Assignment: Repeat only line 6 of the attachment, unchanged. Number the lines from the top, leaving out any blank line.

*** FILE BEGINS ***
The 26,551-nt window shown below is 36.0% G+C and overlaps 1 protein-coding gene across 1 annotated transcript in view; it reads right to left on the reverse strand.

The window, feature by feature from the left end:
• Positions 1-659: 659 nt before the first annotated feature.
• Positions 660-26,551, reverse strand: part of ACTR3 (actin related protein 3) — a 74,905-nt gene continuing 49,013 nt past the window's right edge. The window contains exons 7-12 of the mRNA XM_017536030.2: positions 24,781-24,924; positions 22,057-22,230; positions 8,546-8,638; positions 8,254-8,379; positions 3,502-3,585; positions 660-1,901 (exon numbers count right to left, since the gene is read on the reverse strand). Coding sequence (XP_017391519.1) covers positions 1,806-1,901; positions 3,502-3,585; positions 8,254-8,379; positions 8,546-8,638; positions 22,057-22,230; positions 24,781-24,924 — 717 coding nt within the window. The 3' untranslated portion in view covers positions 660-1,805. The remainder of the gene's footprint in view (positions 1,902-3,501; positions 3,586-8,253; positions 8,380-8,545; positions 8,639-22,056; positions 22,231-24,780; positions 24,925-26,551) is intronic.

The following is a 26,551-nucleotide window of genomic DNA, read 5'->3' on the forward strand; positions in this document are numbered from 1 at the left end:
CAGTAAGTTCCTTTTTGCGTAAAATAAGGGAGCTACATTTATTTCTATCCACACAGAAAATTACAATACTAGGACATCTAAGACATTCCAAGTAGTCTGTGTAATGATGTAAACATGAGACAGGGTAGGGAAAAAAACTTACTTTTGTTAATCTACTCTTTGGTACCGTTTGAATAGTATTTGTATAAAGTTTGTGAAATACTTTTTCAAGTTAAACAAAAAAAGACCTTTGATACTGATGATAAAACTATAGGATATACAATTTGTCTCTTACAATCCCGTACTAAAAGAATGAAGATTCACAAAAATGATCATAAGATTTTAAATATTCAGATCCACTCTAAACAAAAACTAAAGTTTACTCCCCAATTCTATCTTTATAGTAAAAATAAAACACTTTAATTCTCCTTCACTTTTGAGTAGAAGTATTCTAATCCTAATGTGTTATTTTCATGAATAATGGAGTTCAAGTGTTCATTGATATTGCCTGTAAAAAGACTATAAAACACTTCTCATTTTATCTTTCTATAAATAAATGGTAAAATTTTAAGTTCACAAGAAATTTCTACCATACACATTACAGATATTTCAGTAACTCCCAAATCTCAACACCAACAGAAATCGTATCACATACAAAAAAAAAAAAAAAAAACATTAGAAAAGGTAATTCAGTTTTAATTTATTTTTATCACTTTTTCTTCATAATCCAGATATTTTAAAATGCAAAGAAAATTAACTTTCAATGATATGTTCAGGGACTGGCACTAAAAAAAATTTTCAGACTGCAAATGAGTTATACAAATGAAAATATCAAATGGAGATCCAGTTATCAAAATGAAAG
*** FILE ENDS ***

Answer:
CAGTAAGTTCCTTTTTGCGTAAAATAAGGGAGCTACATTTATTTCTATCCACACAGAAAATTACAATACTAGGACATCTAAGACATTCCAAGTAGTCTGTGTAATGATGTAAACATGAGACAGGGTAGGGAAAAAAACTTACTTTTGTTAATCTACTCTTTGGTACCGTTTGAATAGTATTTGTATAAAGTTTGTGAAATACTTTTTCAAGTTAAACAAAAAAAGACCTTTGATACTGATGATAAAACTATAGGATATACAATTTGTCTCTTACAATCCCGTACTAAAAGAATGAAGATTCACAAAAATGATCATAAGATTTTAAATATTCAGATCCACTCTAAACAAAAACTAAAGTTTACTCCCCAATTCTATCTTTATAGTAAAAATAAAACACTTTAATTCTCCTTCACTTTTGAGTAGAAGTATTCTAATCCTAATGTGTTATTTTCATGAATAATGGAGTTCAAGTGTTCATTGATATTGCCTGTAAAAAGACTATAAAACACTTCTCATTTTATCTTTCTATAAATAAATGGTAAAATTTTAAGTTCACAAGAAATTTCTACCATACACATTACAGATATTTCAGTAACTCCCAAATCTCAACACCAACAGAAATCGTATCACATACAAAAAAAAAAAAAAAAAACATTAGAAAAGGTAATTCAGTTTTAATTTATTTTTATCACTTTTTCTTCATAATCCAGATATTTTAAAATGCAAAGAAAATTAACTTTCAATGATATGTTCAGGGACTGGCACTAAAAAAAATTTTCAGACTGCAAATGAGTTATACAAATGAAAATATCAAATGGAGATCCAGTTATCAAAATGAAAG